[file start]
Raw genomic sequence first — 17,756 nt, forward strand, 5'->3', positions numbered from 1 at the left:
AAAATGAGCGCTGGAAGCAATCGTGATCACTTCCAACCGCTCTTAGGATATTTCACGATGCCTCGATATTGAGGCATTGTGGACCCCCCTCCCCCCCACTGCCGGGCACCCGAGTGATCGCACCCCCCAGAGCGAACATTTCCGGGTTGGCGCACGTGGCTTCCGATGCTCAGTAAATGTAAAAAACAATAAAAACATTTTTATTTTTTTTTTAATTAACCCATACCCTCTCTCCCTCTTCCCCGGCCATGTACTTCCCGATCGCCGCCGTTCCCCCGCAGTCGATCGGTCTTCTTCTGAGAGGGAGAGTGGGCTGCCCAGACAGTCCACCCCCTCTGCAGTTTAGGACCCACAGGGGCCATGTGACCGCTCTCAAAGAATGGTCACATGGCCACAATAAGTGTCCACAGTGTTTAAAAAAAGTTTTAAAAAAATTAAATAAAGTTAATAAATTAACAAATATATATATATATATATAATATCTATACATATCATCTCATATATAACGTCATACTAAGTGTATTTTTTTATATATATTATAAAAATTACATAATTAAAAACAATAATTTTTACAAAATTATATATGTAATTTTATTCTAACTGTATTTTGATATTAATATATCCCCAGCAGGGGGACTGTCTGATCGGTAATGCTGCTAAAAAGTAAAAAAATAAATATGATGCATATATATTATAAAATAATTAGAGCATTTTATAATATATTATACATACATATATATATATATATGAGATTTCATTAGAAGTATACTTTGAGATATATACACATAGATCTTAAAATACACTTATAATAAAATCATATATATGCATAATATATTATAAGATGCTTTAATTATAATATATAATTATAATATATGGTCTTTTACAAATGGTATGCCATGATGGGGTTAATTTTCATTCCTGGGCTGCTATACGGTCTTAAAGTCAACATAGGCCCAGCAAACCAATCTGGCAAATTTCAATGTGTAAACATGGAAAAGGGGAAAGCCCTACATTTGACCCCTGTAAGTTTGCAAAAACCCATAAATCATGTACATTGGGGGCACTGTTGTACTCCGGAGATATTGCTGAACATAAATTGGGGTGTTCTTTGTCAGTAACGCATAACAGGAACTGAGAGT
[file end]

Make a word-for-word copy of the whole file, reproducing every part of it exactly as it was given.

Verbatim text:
Raw genomic sequence first — 17,756 nt, forward strand, 5'->3', positions numbered from 1 at the left:
AAAATGAGCGCTGGAAGCAATCGTGATCACTTCCAACCGCTCTTAGGATATTTCACGATGCCTCGATATTGAGGCATTGTGGACCCCCCTCCCCCCCACTGCCGGGCACCCGAGTGATCGCACCCCCCAGAGCGAACATTTCCGGGTTGGCGCACGTGGCTTCCGATGCTCAGTAAATGTAAAAAACAATAAAAACATTTTTATTTTTTTTTTAATTAACCCATACCCTCTCTCCCTCTTCCCCGGCCATGTACTTCCCGATCGCCGCCGTTCCCCCGCAGTCGATCGGTCTTCTTCTGAGAGGGAGAGTGGGCTGCCCAGACAGTCCACCCCCTCTGCAGTTTAGGACCCACAGGGGCCATGTGACCGCTCTCAAAGAATGGTCACATGGCCACAATAAGTGTCCACAGTGTTTAAAAAAAGTTTTAAAAAAATTAAATAAAGTTAATAAATTAACAAATATATATATATATATATAATATCTATACATATCATCTCATATATAACGTCATACTAAGTGTATTTTTTTATATATATTATAAAAATTACATAATTAAAAACAATAATTTTTACAAAATTATATATGTAATTTTATTCTAACTGTATTTTGATATTAATATATCCCCAGCAGGGGGACTGTCTGATCGGTAATGCTGCTAAAAAGTAAAAAAATAAATATGATGCATATATATTATAAAATAATTAGAGCATTTTATAATATATTATACATACATATATATATATATATGAGATTTCATTAGAAGTATACTTTGAGATATATACACATAGATCTTAAAATACACTTATAATAAAATCATATATATGCATAATATATTATAAGATGCTTTAATTATAATATATAATTATAATATATGGTCTTTTACAAATGGTATGCCATGATGGGGTTAATTTTCATTCCTGGGCTGCTATACGGTCTTAAAGTCAACATAGGCCCAGCAAACCAATCTGGCAAATTTCAATGTGTAAACATGGAAAAGGGGAAAGCCCTACATTTGACCCCTGTAAGTTTGCAAAAACCCATAAATCATGTACATTGGGGGCACTGTTGTACTCCGGAGATATTGCTGAACATAAATTGGGGTGTTCTTTGTCAGTAACGCATAACAGGAACTGAGAGT